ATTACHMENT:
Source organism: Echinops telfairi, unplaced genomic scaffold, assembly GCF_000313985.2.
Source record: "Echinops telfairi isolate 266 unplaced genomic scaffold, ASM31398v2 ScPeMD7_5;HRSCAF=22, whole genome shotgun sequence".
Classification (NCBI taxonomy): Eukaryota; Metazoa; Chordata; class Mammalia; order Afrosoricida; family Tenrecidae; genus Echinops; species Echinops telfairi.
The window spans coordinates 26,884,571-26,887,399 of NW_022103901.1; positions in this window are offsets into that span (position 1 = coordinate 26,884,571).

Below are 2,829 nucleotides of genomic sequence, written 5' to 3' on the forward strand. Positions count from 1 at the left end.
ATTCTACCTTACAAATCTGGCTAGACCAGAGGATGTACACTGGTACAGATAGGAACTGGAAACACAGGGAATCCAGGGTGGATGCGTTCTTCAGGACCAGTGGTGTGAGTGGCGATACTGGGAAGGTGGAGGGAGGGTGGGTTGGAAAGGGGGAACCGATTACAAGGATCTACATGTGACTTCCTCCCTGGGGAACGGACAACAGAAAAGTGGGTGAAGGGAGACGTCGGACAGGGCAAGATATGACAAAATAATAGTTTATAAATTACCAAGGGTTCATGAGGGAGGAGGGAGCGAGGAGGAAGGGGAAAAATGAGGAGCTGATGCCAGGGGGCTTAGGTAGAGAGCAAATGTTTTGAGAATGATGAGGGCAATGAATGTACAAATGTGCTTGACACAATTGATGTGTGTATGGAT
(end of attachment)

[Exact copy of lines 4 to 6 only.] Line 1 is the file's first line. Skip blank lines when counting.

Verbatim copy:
The window spans coordinates 26,884,571-26,887,399 of NW_022103901.1; positions in this window are offsets into that span (position 1 = coordinate 26,884,571).

Below are 2,829 nucleotides of genomic sequence, written 5' to 3' on the forward strand. Positions count from 1 at the left end.
ATTCTACCTTACAAATCTGGCTAGACCAGAGGATGTACACTGGTACAGATAGGAACTGGAAACACAGGGAATCCAGGGTGGATGCGTTCTTCAGGACCAGTGGTGTGAGTGGCGATACTGGGAAGGTGGAGGGAGGGTGGGTTGGAAAGGGGGAACCGATTACAAGGATCTACATGTGACTTCCTCCCTGGGGAACGGACAACAGAAAAGTGGGTGAAGGGAGACGTCGGACAGGGCAAGATATGACAAAATAATAGTTTATAAATTACCAAGGGTTCATGAGGGAGGAGGGAGCGAGGAGGAAGGGGAAAAATGAGGAGCTGATGCCAGGGGGCTTAGGTAGAGAGCAAATGTTTTGAGAATGATGAGGGCAATGAATGTACAAATGTGCTTGACACAATTGATGTGTGTATGGAT